16 October 2008


As a pasalubong from my aunt in Canada, she sent me an award-winning book called "Book of Negroes" by Lawrence Hill. The novel describes the tribulations that befell the African men and women as they were kidnapped from their homelands, starved and tortured physically, mentally and even spiritually and shipped to the United States only to be sold as slaves to landowners. With Aminata Diallo as the primary protagonist of this heart breaking story, she reveals how she has lost her family, her freedom, her rights and how she has strove to win them all back.

The story is a beautiful unfolding of wisdom and character. Aminata speaks of her many beliefs and thoughts only to reprimand herself in the future for her foolishness. As she ages, the reader can comprehend the gradual maturity in her voice and thoughts and for that I believe that Lawrence Hill has truly made a masterpiece. I am completely moved by his story - the Blacks truly have a beautiful story behind them - they are a strong race, a strong people to have endured all these pains.

It is sad to think how people can be so prejudiced, rallying against other races without respect to others' feelings, thoughts and life. It would be hypocritical to say that I don't practice some discrimination in my end, though. Being a Chinese in the Philippines, I have plenty of non-Chinese friends inquiring if my family permits inter-racial marriages. Since I'm not purely Chinese, yes we do. For others though, marriage with a Filipino is often looked down upon leading to many disowned sons and daughters. It seems so easy to say we should abolish racism, but to be honest, I guess it is the violence and lack of equity practiced in this bias that should be erased.

Personal biases and preferences will always survive and it is a way of life - the same way you cannot stop me from having an icky look once a big hairy man walks in front of me wearing just a sando top. Cultures bring up particular etiquette and beliefs that mold each person's perceptions. It cannot and shouldn't be held against anyone, it is only when we start seeing and treating others unjustly (humiliating them, torturing them, not giving them a chance, not treating them humanely, etc.) that we truly become uncouth and at times, criminal.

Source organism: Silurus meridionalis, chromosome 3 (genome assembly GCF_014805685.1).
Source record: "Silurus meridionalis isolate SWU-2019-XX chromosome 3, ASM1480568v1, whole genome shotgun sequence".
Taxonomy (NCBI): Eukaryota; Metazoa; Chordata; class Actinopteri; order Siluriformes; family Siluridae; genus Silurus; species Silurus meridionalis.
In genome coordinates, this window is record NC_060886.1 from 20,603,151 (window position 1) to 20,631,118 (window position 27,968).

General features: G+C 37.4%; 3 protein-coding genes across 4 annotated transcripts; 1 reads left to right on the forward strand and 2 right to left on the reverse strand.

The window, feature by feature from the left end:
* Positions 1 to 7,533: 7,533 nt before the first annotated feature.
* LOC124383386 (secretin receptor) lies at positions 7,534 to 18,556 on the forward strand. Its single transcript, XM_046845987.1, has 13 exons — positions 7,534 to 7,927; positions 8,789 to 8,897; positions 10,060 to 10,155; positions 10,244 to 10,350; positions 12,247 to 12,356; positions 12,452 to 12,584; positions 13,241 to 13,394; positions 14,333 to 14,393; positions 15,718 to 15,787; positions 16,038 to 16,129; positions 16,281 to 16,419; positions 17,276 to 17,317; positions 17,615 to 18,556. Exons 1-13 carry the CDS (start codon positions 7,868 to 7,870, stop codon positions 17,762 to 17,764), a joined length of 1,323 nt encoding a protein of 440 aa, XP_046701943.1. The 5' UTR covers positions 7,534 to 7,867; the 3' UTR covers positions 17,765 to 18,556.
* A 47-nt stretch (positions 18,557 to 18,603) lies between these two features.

Picture is from http://www.innisfil.library.on.ca/userfiles/image/bookmap/Book%20of%20Negroes.jpg


cel25's said...

hello..may i know ur name? hehe kat right?..im from mindanao in cagayan de oro city..bisaya.

that some nice book..i been watching movies about black people and how they enter america as a slave.. it made me cry bcoz white people treating them like some kind of worms..LOL..i even told my white husband why white people are mean to black people...mmmm i need to know more and more about them..hehehe

drop by sometimes if u got time.. ^_^

Kwagoo said...

true! the cruelty the blacks had to endure was unfathomable. i'm currently reading amistad and its an equally depressing novel about slavery. there was a portion in the book wherein one of the slave traders mentioned how he failed to see the humanity in the blacks, instead he sees them as animals, like cattle, for branding and selling, despite the fact that he takes one to his bed at night. the human mind can create and become so many great things, but when not properly taught, can also cause and even tolerate unimaginable harm to others.

Cecile n' Matt said...

i don't like racism either, but we can't deny that it still exist. I wished they would stop treating black people differently.

Kwagoo said...

@ cecile n' matt

racism is still abound, true. but it doesn't mean that one has the right to look down on others. we are all created equal in the eyes of God.